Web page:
This is the sixth blog in the Divorce and Finances series, addressing common questions I hear as a Certified Divorce Financial Analyst (CDFA) during the pre- and post-divorce process. This blog will address questions around divorce and the family home. A podcast version of this blog series can be found on our resource center here.
Should I stay in the family home after divorce, or should I sell it and downsize?
The decision of whether to stay in the marital home or sell it is often a difficult, but crucial one. While the emotional aspect of moving and uprooting children often leads the decision, it should never be the only factor.
What factors should one consider when staying in or selling the family home after divorce?
- Cash flow: The first question to ask yourself when trying to decide is – will you be able to afford the monthly expense given your expected new lifestyle? What would be your monthly costs to live there? There is usually a mortgage payment, property taxes, annual maintenance costs as well as utilities and all those unexpected repairs. Will it work with your new budget? If it seems that the numbers would work out monthly – great.
- Assets forfeited: The next question to ask is what assets you would be giving up for keeping the home in the divorce settlement. If the home is owned jointly then 50% is yours and 50% belongs to your spouse. For you to own it entirely after the divorce, you would need to pay your spouse for their share of the home with some of the marital assets. This would have a negative impact on the amount of liquid assets you would receive upon settlement of the divorce. Will taking the home now leave you with enough assets for your long-term needs? What about retirement? Would it have been better to sell the home now and downsize or even possibly rent?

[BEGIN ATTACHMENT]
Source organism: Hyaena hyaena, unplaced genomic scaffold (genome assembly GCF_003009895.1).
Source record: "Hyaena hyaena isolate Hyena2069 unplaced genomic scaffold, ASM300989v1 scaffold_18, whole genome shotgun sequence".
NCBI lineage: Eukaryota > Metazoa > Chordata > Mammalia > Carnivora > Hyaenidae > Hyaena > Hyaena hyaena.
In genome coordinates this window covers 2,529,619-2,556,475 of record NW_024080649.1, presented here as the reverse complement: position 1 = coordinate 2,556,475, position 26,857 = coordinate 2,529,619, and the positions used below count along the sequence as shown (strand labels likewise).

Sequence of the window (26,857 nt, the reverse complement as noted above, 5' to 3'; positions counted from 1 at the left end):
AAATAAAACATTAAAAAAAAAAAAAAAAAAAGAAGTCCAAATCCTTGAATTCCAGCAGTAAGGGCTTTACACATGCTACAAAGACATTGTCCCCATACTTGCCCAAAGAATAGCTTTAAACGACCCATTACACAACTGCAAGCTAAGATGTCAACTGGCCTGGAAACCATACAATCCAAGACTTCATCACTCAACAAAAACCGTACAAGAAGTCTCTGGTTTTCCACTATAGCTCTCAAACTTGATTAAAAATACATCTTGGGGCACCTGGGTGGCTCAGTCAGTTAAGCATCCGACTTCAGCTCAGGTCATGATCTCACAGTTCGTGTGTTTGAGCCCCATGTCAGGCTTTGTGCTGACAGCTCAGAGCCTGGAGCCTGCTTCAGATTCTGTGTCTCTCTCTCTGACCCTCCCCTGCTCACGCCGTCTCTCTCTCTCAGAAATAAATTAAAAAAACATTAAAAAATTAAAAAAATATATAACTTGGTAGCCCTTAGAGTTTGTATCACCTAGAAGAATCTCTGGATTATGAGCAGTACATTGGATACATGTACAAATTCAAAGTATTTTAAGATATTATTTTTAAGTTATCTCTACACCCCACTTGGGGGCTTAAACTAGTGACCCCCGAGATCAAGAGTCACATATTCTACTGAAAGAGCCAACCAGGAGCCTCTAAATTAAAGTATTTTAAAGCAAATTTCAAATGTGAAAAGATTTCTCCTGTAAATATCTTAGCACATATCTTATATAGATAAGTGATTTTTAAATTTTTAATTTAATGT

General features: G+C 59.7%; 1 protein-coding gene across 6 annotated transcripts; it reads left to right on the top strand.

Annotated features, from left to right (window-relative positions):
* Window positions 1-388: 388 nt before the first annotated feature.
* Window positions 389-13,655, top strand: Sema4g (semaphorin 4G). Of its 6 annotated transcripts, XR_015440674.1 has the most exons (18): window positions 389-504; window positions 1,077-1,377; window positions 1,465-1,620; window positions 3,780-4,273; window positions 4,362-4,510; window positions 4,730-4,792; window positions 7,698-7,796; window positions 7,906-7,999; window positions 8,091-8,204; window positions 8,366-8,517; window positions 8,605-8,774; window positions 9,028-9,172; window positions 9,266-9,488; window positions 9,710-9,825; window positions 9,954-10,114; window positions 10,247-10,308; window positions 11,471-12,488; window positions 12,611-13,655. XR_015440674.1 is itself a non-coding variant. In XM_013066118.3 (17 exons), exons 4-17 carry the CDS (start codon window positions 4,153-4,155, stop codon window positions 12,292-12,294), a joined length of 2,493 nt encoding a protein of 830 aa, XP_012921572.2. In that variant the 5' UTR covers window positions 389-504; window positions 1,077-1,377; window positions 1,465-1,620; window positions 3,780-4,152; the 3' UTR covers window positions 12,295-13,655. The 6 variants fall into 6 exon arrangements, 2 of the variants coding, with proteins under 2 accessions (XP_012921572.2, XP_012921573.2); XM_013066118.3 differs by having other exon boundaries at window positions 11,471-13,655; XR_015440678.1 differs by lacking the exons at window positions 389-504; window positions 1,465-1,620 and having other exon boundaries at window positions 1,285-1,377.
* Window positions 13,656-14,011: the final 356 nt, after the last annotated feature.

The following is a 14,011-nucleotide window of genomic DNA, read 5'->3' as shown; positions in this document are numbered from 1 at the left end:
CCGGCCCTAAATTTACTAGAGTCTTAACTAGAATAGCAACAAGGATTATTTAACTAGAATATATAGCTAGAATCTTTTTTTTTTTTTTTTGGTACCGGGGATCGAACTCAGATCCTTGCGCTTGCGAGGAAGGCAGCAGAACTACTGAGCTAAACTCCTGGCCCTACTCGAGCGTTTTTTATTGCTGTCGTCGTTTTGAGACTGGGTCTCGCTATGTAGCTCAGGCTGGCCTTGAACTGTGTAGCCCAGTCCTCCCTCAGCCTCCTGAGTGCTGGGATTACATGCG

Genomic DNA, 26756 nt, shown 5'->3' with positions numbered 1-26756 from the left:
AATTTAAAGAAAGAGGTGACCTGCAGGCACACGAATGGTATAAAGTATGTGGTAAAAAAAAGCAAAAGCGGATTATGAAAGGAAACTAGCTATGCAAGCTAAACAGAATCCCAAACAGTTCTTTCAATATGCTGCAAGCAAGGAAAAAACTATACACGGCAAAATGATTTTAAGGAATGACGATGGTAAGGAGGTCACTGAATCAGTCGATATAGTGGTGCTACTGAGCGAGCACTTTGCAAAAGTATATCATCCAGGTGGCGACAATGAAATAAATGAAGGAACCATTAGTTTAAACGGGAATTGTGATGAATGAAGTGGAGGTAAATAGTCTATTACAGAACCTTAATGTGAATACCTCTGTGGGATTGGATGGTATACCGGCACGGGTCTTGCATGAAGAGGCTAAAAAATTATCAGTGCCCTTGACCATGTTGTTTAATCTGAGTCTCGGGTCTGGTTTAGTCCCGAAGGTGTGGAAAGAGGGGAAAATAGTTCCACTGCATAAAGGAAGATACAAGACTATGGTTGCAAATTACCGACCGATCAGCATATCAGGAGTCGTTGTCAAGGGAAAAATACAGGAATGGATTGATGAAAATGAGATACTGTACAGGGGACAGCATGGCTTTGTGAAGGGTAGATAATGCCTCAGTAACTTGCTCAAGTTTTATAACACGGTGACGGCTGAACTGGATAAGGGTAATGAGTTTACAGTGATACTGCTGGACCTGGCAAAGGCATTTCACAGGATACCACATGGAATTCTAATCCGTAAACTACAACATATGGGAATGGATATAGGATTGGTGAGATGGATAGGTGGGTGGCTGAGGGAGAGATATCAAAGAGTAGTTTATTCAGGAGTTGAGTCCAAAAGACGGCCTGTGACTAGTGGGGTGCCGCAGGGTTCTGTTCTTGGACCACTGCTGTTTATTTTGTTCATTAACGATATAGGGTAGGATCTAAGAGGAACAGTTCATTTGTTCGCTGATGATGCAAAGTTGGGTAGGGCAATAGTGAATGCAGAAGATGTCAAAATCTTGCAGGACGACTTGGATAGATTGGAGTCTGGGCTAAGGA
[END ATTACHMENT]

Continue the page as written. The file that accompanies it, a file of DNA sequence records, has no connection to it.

- Mortgage: Another consideration is that if a spouse is being bought out, then they will no longer want to be responsible for the mortgage and so it may need to be refinanced to proceed forward. Qualifying for a mortgage after a divorce could also be a struggle if the ex-spouse was the primary breadwinner.
- Taxes: Lastly, the tax impact needs to be considered. As a married couple (filing jointly), if you meet certain requirements, you may be able to exclude up to $500k of gain to reduce any potential capital gains. If there is a tax liability related to the sale of the home while still married it is factored into the settlement of assets and debts. When you buy out your spouse’s share of the marital home after-divorce, their portion of the home’s cost basis is added to yours. That means any appreciation in the home during your years of marriage is now yours as well as the associated tax liability. To make matters worse, if you sell the home post-divorce, the actual tax liability on those gains may be greater since your principal residence gain exclusion amount would likely be $250k (no longer married filing joint tax status) instead of the $500k you may have qualified for as a married couple.
For more relevant blogs on divorce finances, please check out the other articles in the series: